You actually share a story on your website about a moment with your son: you’re traveling on a plane and he, all of a sudden, becomes very irritable and upset. And in that moment you turned to self-compassion. Can you share that story with my listeners, perhaps, as an example of how self-compassion can work.
Kristin Neff: 3:33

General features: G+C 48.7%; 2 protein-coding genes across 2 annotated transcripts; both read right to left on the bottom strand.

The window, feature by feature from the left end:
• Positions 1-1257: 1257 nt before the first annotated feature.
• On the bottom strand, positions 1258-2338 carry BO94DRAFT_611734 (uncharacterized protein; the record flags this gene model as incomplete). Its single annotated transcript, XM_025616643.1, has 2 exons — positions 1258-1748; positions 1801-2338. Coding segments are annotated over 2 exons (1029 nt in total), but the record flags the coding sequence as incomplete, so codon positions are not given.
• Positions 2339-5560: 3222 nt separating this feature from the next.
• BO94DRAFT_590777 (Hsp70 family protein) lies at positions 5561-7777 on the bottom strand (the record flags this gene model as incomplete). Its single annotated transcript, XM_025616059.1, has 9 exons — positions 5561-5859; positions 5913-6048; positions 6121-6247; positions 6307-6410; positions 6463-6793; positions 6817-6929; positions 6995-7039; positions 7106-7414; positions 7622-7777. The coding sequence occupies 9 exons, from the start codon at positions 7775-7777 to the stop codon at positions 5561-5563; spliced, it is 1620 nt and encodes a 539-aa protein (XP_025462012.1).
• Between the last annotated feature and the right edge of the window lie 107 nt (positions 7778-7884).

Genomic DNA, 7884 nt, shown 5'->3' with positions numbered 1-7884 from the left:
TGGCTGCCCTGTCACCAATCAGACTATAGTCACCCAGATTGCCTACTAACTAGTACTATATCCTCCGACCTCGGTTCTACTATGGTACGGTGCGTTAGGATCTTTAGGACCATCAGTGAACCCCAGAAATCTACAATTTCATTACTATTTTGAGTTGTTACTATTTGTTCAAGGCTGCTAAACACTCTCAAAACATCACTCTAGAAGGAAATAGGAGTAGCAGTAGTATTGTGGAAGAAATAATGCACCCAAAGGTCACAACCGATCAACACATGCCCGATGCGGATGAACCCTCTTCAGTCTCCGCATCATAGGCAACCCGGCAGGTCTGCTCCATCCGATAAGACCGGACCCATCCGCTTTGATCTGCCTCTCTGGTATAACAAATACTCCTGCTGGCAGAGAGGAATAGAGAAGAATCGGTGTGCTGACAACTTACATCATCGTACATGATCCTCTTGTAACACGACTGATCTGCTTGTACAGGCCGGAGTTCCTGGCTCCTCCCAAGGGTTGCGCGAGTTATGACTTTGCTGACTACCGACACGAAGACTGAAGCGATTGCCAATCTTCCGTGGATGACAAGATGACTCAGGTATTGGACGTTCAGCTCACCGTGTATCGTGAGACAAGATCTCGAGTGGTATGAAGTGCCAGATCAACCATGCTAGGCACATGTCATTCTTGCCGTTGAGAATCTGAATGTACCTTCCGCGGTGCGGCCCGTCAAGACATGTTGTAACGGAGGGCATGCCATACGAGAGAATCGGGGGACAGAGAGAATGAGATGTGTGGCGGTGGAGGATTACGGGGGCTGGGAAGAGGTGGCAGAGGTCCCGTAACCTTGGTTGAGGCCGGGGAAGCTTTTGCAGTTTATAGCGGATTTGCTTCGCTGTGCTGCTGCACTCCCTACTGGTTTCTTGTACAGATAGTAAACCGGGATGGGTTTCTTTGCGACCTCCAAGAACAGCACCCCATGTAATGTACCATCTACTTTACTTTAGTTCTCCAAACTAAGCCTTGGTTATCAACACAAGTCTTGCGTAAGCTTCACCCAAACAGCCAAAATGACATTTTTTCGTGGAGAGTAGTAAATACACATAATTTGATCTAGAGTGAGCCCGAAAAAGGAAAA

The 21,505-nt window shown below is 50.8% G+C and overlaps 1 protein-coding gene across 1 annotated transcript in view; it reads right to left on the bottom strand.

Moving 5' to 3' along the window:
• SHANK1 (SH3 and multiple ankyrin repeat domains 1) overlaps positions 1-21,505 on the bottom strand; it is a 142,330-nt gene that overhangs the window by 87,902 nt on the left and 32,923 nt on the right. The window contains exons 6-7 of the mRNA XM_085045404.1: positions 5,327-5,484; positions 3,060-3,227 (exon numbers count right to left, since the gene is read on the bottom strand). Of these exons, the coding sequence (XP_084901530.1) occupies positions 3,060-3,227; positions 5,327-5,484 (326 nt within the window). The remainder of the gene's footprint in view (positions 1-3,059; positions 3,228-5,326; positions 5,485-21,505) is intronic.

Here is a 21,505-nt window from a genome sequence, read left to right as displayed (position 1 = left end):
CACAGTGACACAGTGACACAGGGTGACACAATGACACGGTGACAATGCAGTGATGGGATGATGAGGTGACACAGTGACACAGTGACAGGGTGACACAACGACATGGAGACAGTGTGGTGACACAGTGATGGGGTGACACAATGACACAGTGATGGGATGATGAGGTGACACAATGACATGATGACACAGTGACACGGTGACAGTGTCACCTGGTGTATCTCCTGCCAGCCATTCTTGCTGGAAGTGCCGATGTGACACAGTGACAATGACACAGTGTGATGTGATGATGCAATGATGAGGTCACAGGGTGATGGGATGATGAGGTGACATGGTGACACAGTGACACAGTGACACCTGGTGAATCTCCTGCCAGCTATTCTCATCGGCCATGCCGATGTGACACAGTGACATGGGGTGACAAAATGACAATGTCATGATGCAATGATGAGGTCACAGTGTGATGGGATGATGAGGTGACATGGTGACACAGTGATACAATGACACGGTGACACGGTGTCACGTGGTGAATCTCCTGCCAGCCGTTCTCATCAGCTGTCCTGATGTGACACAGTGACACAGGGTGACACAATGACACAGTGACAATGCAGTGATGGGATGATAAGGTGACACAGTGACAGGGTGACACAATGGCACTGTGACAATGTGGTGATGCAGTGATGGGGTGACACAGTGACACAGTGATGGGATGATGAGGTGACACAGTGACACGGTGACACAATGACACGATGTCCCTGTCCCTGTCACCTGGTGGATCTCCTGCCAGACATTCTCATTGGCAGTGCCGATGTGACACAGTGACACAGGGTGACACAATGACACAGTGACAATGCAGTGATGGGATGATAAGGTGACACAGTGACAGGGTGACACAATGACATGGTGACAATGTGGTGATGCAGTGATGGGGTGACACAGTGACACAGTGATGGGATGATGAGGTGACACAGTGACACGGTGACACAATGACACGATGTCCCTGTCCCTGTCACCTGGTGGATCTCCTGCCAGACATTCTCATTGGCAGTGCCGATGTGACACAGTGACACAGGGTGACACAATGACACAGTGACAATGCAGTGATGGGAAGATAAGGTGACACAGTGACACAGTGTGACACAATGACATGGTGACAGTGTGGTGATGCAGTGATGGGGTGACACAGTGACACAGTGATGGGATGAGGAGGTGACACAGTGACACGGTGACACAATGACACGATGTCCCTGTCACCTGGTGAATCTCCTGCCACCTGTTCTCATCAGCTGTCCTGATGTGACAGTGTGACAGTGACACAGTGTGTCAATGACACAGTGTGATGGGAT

Yeah, and it’s useful for two ways – not only in terms of helping me cope but in helping my son cope. You know, a lot of people are under the false impression that self-compassion is somehow selfish; that we should be focusing on other people, not ourselves. But that’s not the way the human brain works. We have these things called mirror neurons, where we’re constantly feeling the emotions of others, and they’re feeling our emotions. Right? So there’s all this back and forth interaction. So when you’re around – whether you’re caring for your elderly parents, or you’re a professional caregiver, or you’ve got a situation like a child with autism or some other difficulty – every time you’re in the presence of someone else’s distress, you feel that distress inside your own brain. You know, through your mirror neurons. But it goes both ways, right? It goes both ways in that, the person you’re with, that you’re caring for – every single person you’re coming into contact with – either picks up on your internal mind state, which may be self critical, full of shame and frustrated or compassionate, kind loving, right. And so, really, the two are intertwined. So in this particular case, you know, I was with Rowan on the plane with his parents – his grandparents actually – live in England. And it was just that moment when they turned the lights down on the plane in a transatlantic plane, everyone’s hoping to get some sleep. And for some reason that light change triggered him. I have no idea why. And he went into a full on, you know, screaming, flailing tantrum. And so I, you know, I had no idea what to do. I felt completely overwhelmed in that moment. The one thought that came to me – it was not a good plan, but it was the only one I had – was to take him into the toilet and have him cry in there and somehow maybe it might muffle the screams. Right? So I go to the toilet and I’m, you know, ready to try to escape the situation. But of course I couldn’t because the toilet was occupied. Obviously, life, in that moment, did not … it had a plan to stop to allow me to cleverly escape the situation. It wanted me to do something else. So, you know, I was really kind of hopeless at that point. Except that I did have my self-compassion practice. So, I mean, normally, when I when I practice self-compassion in public, I do it very … I don’t like … I won’t do anything really obvious. I just kind of do it internally, in my head. But that … things were so bad I was, like, putting my hands on my heart. I was rocking and I was, like, just really tried to soothe and comfort myself. I was, you know, validating how hard it was for me and just reminding myself that I was there, that I would support myself, and that it was gonna be okay. And then when I did this, he calmed down, Rowan calmed down. Now over and over again I saw, when I got frustrated and ramped up, mad at myself or at him, he would get more irritated through his mirror neurons. But the more I could soothe and comfort myself, not only did it give me the resources is to be there for Rowan in terms of, you know, my attention, but he actually fed off my calmer and more compassionate mind state. So self-compassion is good for ourselves and others. It’s not one, you know. We can’t really separate us and others.